What happened next was a wave of suicide bombings in Israel. Meanwhile the Israeli prime minister and architect of the peace accord, Yitzhak Rabin, was assassinated. This hardened Israeli opinion, and in 1995 the right-wing Binyamin Netanyahu began his first period of rule as prime minister.
Things were difficult, but not yet impossible. Bill Clinton was determined to see the peace process through, but the Monica Lewinsky affair dragged him away from dealing with it. The 2000 Camp David Summit came tantalisingly close to securing agreememnt between Israel and Palestine, but collapsed with both sides blaming the other for refusing to budge the extra distance required to make a deal.
A few weeks later, in September 2000, the then Israel defence minister Ariel Sharon entered the Muslim quarter of Jerusalem on foot, in an act designed to create maximum anger across the Arab world. And boy did he succeed. Notice how right-wing Israelis always choose to make their boldest moves around the times that Democrat American presidential candidates are at their most vulnerable.
Sharon's act is generally seen as the starting point for the current situation. Incredibly, Sharon was possibly the only politician strong enough to enforce an Israeli agreement to a new truce, and he had just launched a new centre-right party to achieve this when in early 2006 he lapsed into a coma. He remains alive but in a permanently vegetative state, a grimly prescient symbol of what would then happen to the peace process.
So that's enough facts for now, even though I've missed out huge chunks of the story.
There are dozens of complications that I haven't even mentioned - the building of Israeli settlements on occupied territory, the war in Lebanon, the treatment of Arab citizens of Israel, the hundreds of co-operative activities between Jews and Palestinians in Israel, the giant wall between Israel and Gaza, the "nuke Iran" option...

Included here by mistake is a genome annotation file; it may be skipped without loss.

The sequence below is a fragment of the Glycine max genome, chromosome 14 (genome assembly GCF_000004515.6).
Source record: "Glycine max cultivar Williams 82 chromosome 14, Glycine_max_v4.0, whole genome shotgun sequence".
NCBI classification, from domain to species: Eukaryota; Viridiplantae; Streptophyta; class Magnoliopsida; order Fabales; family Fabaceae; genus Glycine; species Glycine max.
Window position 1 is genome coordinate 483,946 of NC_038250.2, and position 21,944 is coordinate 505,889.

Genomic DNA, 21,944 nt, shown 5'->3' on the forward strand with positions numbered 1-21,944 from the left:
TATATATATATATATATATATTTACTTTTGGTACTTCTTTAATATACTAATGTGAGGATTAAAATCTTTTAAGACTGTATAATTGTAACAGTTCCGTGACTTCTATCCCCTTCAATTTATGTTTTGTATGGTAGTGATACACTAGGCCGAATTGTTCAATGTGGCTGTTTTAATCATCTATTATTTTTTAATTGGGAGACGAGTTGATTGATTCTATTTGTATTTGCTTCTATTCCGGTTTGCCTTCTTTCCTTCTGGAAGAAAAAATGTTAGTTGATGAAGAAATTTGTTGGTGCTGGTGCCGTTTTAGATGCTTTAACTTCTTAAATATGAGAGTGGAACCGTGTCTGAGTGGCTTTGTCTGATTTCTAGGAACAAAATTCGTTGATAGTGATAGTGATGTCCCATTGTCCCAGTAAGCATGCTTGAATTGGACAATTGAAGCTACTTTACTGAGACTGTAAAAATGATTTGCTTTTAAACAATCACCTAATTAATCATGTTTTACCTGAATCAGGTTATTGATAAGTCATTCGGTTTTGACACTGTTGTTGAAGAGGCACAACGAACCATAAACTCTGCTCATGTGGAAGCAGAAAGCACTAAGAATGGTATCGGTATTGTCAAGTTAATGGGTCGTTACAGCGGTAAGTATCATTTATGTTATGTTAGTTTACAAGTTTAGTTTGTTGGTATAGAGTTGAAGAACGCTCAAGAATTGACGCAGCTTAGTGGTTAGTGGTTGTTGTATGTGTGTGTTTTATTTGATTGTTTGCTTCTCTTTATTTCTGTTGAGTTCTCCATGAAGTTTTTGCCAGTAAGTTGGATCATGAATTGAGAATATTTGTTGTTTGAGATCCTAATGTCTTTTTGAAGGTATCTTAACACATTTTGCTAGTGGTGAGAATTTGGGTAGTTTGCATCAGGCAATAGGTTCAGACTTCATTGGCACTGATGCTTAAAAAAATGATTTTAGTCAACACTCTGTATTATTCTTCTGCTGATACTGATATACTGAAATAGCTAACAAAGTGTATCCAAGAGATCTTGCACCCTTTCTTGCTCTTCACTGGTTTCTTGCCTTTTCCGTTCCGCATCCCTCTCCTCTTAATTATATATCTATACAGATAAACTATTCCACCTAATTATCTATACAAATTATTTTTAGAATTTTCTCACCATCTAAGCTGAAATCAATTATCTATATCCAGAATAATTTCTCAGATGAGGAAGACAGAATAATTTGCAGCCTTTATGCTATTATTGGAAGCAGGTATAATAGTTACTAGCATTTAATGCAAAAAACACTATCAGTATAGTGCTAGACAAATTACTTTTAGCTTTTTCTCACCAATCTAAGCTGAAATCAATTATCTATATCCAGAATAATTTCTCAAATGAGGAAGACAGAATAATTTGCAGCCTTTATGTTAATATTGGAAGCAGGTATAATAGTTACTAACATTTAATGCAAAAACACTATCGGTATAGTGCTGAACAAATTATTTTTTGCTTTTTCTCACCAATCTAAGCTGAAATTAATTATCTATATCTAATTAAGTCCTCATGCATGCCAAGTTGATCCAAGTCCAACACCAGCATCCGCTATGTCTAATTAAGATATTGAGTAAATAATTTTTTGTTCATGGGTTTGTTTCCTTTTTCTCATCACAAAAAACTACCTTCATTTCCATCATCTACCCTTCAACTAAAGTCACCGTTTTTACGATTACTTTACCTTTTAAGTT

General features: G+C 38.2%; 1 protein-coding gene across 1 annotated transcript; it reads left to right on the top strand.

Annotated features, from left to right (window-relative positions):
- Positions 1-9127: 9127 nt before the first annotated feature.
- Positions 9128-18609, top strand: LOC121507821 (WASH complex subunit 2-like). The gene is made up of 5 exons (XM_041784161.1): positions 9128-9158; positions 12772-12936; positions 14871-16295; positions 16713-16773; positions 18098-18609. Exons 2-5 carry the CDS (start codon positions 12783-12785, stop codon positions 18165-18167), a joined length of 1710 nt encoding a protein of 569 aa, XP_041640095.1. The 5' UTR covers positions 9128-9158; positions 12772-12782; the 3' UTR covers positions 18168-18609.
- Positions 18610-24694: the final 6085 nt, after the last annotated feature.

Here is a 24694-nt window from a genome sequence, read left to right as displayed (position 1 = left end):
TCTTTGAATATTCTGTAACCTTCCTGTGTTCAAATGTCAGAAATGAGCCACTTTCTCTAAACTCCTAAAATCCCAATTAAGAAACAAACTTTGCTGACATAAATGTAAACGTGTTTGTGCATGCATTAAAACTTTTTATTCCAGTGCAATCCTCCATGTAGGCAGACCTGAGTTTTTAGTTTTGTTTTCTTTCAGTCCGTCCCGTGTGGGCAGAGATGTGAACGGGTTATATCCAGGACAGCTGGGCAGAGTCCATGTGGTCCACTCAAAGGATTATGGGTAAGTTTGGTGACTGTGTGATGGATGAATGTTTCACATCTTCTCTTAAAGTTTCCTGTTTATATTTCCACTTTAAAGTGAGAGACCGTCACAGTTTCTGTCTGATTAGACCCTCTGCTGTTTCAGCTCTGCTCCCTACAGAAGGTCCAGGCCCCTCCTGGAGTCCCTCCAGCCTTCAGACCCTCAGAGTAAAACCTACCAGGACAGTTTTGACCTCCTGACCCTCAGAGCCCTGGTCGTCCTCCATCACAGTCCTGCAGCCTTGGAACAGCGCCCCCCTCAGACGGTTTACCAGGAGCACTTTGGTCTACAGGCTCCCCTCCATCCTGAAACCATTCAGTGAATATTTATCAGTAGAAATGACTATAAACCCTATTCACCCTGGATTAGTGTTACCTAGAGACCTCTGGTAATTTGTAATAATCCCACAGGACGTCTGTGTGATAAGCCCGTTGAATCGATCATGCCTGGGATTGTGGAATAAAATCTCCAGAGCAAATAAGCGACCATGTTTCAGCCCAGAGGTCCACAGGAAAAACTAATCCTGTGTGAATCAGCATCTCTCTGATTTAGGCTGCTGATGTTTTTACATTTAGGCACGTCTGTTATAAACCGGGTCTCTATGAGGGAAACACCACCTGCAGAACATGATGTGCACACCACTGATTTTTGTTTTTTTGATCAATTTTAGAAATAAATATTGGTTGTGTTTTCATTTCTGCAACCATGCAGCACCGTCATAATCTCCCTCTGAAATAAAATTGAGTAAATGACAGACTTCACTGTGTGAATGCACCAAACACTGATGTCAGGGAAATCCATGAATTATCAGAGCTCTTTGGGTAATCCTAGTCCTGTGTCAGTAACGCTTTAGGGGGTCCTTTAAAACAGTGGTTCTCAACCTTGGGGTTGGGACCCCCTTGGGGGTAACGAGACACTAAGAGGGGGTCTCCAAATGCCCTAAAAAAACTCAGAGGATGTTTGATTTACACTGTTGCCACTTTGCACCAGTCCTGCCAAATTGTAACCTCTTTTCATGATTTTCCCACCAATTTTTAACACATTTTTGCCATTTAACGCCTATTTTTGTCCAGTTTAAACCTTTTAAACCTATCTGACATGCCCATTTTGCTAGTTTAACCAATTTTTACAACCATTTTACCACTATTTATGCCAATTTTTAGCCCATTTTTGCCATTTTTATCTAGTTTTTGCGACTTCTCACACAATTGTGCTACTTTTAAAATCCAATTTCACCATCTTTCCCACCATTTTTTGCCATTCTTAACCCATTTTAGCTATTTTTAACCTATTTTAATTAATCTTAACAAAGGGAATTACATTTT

...I've stopped because I can only take so much historical context. Both sides have enough facts to support their case twenty times over. I sometimes think that facts are what helps to keep the animosity so alive. This week alone both sides have been hit by enough deadly facts to keep them hating each other for years.
The only other thing I will mention now is the decades of "talks", in which both sides appeared to get together merely to harden each other's prejudices.
What this conflict lacks is a politician on either side (or both) who can see that violence serves only to perpetuate more violence. The massive wall across the length of Israel's border did stop the suicide bombings, but unless the Israelis can build it 30,000 feet high it's not going to stop the shells landing in Ashkelon. (If there are any Israeli Ministers reading this by the way, that's a joke, please don't try it.)
Someone needs to take the imaginative leap that FW De Klerk took in South Africa, and John Major made in Ireland. Knowing that like Yitzhak Rabin, they could die as a result, is probably what stops such a leader appearing.
But it's time for a senior politician to pick up on the lead offered by all those groups in Israel and Palestine who are working together. Rather than dwell on the past, these ordinary Jews and Muslims plan for the future, and act as though peace has already been achieved.
We know from the experience of Ireland and South Africa that the path to peace is dangerous. There are powerful well-armed groups on both sides who are happy for the conflict to continue at this level, and talk of peace scares them.
But since the last Israel-Gaza battles nearly four years ago, thousands of young people in Egypt and Tunisia have risked their lives to overthrow dictatorships, and they offer cause for hope. What if they were to look at Israel not as an enemy, but as a country that can help their transition to democracy?
Even as I type that sentence I can hear the bottom half of the internet go into overdrive. Of all the stupid naïve half-baked suggestions that has to be the craziest ever. To which I say: yeah, I know. Would you like to come up with a better idea?